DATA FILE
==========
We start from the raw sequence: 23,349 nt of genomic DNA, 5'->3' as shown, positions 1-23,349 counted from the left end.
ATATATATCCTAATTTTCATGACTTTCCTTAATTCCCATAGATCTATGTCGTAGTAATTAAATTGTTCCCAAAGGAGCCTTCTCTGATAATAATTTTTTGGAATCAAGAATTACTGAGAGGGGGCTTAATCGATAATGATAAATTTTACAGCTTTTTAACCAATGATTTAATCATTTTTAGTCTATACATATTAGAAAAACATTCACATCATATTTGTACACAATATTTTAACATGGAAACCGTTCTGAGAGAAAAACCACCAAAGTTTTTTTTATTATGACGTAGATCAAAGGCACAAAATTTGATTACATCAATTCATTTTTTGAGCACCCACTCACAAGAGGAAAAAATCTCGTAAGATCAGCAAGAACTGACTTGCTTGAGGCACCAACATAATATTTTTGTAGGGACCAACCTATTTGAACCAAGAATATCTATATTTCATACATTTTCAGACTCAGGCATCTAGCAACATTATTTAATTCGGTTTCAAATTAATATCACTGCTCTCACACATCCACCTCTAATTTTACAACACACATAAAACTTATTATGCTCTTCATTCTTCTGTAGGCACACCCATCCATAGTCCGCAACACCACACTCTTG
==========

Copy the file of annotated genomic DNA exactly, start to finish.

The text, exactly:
We start from the raw sequence: 23,349 nt of genomic DNA, 5'->3' as shown, positions 1-23,349 counted from the left end.
ATATATATCCTAATTTTCATGACTTTCCTTAATTCCCATAGATCTATGTCGTAGTAATTAAATTGTTCCCAAAGGAGCCTTCTCTGATAATAATTTTTTGGAATCAAGAATTACTGAGAGGGGGCTTAATCGATAATGATAAATTTTACAGCTTTTTAACCAATGATTTAATCATTTTTAGTCTATACATATTAGAAAAACATTCACATCATATTTGTACACAATATTTTAACATGGAAACCGTTCTGAGAGAAAAACCACCAAAGTTTTTTTTATTATGACGTAGATCAAAGGCACAAAATTTGATTACATCAATTCATTTTTTGAGCACCCACTCACAAGAGGAAAAAATCTCGTAAGATCAGCAAGAACTGACTTGCTTGAGGCACCAACATAATATTTTTGTAGGGACCAACCTATTTGAACCAAGAATATCTATATTTCATACATTTTCAGACTCAGGCATCTAGCAACATTATTTAATTCGGTTTCAAATTAATATCACTGCTCTCACACATCCACCTCTAATTTTACAACACACATAAAACTTATTATGCTCTTCATTCTTCTGTAGGCACACCCATCCATAGTCCGCAACACCACACTCTTG